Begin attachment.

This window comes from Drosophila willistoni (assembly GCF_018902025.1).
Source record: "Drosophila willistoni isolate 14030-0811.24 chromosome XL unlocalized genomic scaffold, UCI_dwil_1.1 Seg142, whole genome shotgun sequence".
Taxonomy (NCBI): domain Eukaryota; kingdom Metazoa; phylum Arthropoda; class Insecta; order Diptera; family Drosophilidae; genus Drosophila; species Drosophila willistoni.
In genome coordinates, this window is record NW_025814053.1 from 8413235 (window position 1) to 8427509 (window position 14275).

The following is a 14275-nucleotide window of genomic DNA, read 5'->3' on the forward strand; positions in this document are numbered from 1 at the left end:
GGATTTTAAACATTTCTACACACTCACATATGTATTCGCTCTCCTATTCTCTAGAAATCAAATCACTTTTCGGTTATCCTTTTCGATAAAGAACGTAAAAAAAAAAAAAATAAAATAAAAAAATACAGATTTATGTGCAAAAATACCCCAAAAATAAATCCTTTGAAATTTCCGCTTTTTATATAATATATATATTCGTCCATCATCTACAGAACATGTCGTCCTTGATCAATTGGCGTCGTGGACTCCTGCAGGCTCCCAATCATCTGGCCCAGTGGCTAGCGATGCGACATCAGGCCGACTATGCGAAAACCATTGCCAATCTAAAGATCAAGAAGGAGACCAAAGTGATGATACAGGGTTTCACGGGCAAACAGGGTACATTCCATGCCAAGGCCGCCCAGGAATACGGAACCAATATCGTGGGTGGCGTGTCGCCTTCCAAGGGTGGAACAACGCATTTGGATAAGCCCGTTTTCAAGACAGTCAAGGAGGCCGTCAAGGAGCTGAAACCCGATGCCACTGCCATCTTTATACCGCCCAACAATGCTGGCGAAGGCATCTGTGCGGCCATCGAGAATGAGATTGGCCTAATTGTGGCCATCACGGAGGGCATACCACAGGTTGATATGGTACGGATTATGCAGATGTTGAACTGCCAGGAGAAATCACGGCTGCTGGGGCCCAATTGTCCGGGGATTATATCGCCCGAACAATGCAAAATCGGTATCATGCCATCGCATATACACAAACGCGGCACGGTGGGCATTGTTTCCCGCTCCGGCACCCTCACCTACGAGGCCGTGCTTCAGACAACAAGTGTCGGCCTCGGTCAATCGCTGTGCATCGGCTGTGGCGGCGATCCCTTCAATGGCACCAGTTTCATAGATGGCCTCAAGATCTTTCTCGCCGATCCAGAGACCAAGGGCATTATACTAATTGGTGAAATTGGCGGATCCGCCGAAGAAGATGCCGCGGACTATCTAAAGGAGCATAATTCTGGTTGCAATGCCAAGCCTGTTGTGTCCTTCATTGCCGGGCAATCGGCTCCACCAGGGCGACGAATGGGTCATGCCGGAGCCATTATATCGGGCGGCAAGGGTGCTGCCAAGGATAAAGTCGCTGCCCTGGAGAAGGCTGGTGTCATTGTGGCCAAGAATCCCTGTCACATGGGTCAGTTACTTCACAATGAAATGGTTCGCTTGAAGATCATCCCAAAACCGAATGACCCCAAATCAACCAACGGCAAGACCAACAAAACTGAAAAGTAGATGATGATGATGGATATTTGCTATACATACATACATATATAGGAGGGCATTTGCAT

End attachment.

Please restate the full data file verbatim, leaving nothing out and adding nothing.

This window comes from Drosophila willistoni (assembly GCF_018902025.1).
Source record: "Drosophila willistoni isolate 14030-0811.24 chromosome XL unlocalized genomic scaffold, UCI_dwil_1.1 Seg142, whole genome shotgun sequence".
Taxonomy (NCBI): domain Eukaryota; kingdom Metazoa; phylum Arthropoda; class Insecta; order Diptera; family Drosophilidae; genus Drosophila; species Drosophila willistoni.
In genome coordinates, this window is record NW_025814053.1 from 8413235 (window position 1) to 8427509 (window position 14275).

The following is a 14275-nucleotide window of genomic DNA, read 5'->3' on the forward strand; positions in this document are numbered from 1 at the left end:
GGATTTTAAACATTTCTACACACTCACATATGTATTCGCTCTCCTATTCTCTAGAAATCAAATCACTTTTCGGTTATCCTTTTCGATAAAGAACGTAAAAAAAAAAAAAATAAAATAAAAAAATACAGATTTATGTGCAAAAATACCCCAAAAATAAATCCTTTGAAATTTCCGCTTTTTATATAATATATATATTCGTCCATCATCTACAGAACATGTCGTCCTTGATCAATTGGCGTCGTGGACTCCTGCAGGCTCCCAATCATCTGGCCCAGTGGCTAGCGATGCGACATCAGGCCGACTATGCGAAAACCATTGCCAATCTAAAGATCAAGAAGGAGACCAAAGTGATGATACAGGGTTTCACGGGCAAACAGGGTACATTCCATGCCAAGGCCGCCCAGGAATACGGAACCAATATCGTGGGTGGCGTGTCGCCTTCCAAGGGTGGAACAACGCATTTGGATAAGCCCGTTTTCAAGACAGTCAAGGAGGCCGTCAAGGAGCTGAAACCCGATGCCACTGCCATCTTTATACCGCCCAACAATGCTGGCGAAGGCATCTGTGCGGCCATCGAGAATGAGATTGGCCTAATTGTGGCCATCACGGAGGGCATACCACAGGTTGATATGGTACGGATTATGCAGATGTTGAACTGCCAGGAGAAATCACGGCTGCTGGGGCCCAATTGTCCGGGGATTATATCGCCCGAACAATGCAAAATCGGTATCATGCCATCGCATATACACAAACGCGGCACGGTGGGCATTGTTTCCCGCTCCGGCACCCTCACCTACGAGGCCGTGCTTCAGACAACAAGTGTCGGCCTCGGTCAATCGCTGTGCATCGGCTGTGGCGGCGATCCCTTCAATGGCACCAGTTTCATAGATGGCCTCAAGATCTTTCTCGCCGATCCAGAGACCAAGGGCATTATACTAATTGGTGAAATTGGCGGATCCGCCGAAGAAGATGCCGCGGACTATCTAAAGGAGCATAATTCTGGTTGCAATGCCAAGCCTGTTGTGTCCTTCATTGCCGGGCAATCGGCTCCACCAGGGCGACGAATGGGTCATGCCGGAGCCATTATATCGGGCGGCAAGGGTGCTGCCAAGGATAAAGTCGCTGCCCTGGAGAAGGCTGGTGTCATTGTGGCCAAGAATCCCTGTCACATGGGTCAGTTACTTCACAATGAAATGGTTCGCTTGAAGATCATCCCAAAACCGAATGACCCCAAATCAACCAACGGCAAGACCAACAAAACTGAAAAGTAGATGATGATGATGGATATTTGCTATACATACATACATATATAGGAGGGCATTTGCAT